Share your bad food experience in the UK

Old May 4th, 2006, 02:41 AM
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Share your bad food experience in the UK

Food in the UK has improved dramatically in recent years but I'd be intrigued to learn why there is the impression around the world that the UK has bad food. Please can you share your bad food experience. Maybe it was a dodgy pork pie, a deep fried Mars Bar or some unidentifiable stew?
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Old May 4th, 2006, 02:50 AM
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The University of Kentucky has great food. Their food rivals that of Great Britain. Any insinuations to the contrary are clearly off base.
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Old May 4th, 2006, 02:55 AM
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>>>>
I'd be intrigued to learn why there is the impression around the world that the UK has bad food
>>>>

why is this so intriguing? bad reputations are hard to shake and food in the UK really only started to improve somewhere between the late 80's and early/mid 90's.

also, london is not a good measure of the overall food in the UK. there are still very many places where it is hard to find anything decent to eat. there has been somewhat of a food revolution in terms of quality and choice but this has certainly not extended to all areas or to all demographics.
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Old May 4th, 2006, 03:32 AM
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Any country that sells "a complete English Breakfast in a can" -- as I have noted on numerous trips to the Sainsbury Supermarket on Cromwell Road -- will never lose its reputation for bad food. Eccles Cakes don't help.
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Old May 4th, 2006, 03:39 AM
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On my first trip to London decades ago, I ate a lot of bad food, either tourist-oriented junk or so-called health food that really missed the mark.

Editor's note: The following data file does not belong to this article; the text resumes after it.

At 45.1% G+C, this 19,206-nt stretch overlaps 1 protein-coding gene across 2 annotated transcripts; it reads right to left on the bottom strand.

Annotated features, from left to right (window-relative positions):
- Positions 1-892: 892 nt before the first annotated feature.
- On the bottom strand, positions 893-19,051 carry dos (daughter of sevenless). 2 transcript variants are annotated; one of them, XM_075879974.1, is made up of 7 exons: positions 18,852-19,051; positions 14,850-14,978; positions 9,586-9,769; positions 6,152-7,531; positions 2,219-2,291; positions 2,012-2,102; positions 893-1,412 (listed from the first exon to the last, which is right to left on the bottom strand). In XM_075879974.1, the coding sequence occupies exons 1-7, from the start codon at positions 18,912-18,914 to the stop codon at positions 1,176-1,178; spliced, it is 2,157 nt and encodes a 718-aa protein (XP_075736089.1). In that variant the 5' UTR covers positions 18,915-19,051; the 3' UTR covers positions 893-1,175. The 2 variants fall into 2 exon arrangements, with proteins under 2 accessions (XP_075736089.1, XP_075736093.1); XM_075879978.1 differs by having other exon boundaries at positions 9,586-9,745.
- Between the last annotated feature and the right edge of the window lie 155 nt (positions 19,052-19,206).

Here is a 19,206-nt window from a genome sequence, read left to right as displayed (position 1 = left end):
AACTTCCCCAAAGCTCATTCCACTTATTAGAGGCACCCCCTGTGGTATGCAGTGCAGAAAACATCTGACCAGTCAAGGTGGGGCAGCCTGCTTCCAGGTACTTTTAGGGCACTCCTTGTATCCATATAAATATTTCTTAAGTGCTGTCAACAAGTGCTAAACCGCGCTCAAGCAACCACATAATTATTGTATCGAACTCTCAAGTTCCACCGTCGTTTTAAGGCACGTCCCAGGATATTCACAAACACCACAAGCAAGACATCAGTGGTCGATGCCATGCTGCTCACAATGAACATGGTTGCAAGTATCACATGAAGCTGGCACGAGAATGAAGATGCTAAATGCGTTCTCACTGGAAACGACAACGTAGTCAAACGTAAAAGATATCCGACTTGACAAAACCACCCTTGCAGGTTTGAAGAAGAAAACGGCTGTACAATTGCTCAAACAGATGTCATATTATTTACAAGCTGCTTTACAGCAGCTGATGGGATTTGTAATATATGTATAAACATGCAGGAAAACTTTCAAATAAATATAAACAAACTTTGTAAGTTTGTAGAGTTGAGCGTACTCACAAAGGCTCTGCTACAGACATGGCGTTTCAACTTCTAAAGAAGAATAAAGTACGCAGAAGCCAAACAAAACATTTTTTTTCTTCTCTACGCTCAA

But now, good restaurants abound in the UK. Some of my favorite European meals have been at restaurants like the Hand & Flowers in Marlow or Zuma in London.
What the UK still doesn't have, in comparison to France or Italy, are the inexpensive non-chain restaurants in virtually every small town where you can pop in and be sure of getting a delicious, home cooked and healthy meal, with a nice (and inexpensive) wine to go with it.

But why do you want to hear about bad food experiences in the first place? Why dwell on the past?
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Old May 4th, 2006, 03:43 AM
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While people rave about "pub food", other than the handful of gastro pubs, most of it is really pretty dreadful. Most pubs seem to buy premade frozen stuff that they heat up. And really, chips with lasagna? Whose idea was that? While pubs try to serve the kind of food "mum" would make, the fact is you'd only recognize it if your mum didn't know how to cook.

Since we started going to London pretty much annually in the early 90's, we've seen a decided improvement in the food generally and I realize a much greater improvement was made before that time. Yes, stereotypes are hard to shake.
 
Old May 4th, 2006, 04:44 AM
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Ummmmm breakfast in a can! a true mark of civilisation.
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Old May 4th, 2006, 05:01 AM
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My husband (a Lancashire man) loves nothing more than a light, flaky Eccles cake!
Mind you, the breakfasts in a can sound dire, although I understand the bulk of them are sold to students! They used to advertise them as being 'from can to pan' but the double meaning of 'pan' stopped that particular advertising line from working!
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Old May 4th, 2006, 05:19 AM
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That's true; most pub meals are awful. If I have to eat in one, I have a ploughman's lunch, since it doesn't have to be cooked, and cheese and bread are usually edible.
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Old May 4th, 2006, 05:21 AM
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I got serious food poisoning from some fish and chips (that were delicious, I admit) and it was the fitting end to our London trip where the sandwiches were pretty tasteless, the meats dry or over cooked, and the veggies so steamed or fried that they were more along the babyfood texture. Actually, though, that only happened a few times. . . of 6 days, something like 4 times.
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Old May 4th, 2006, 05:34 AM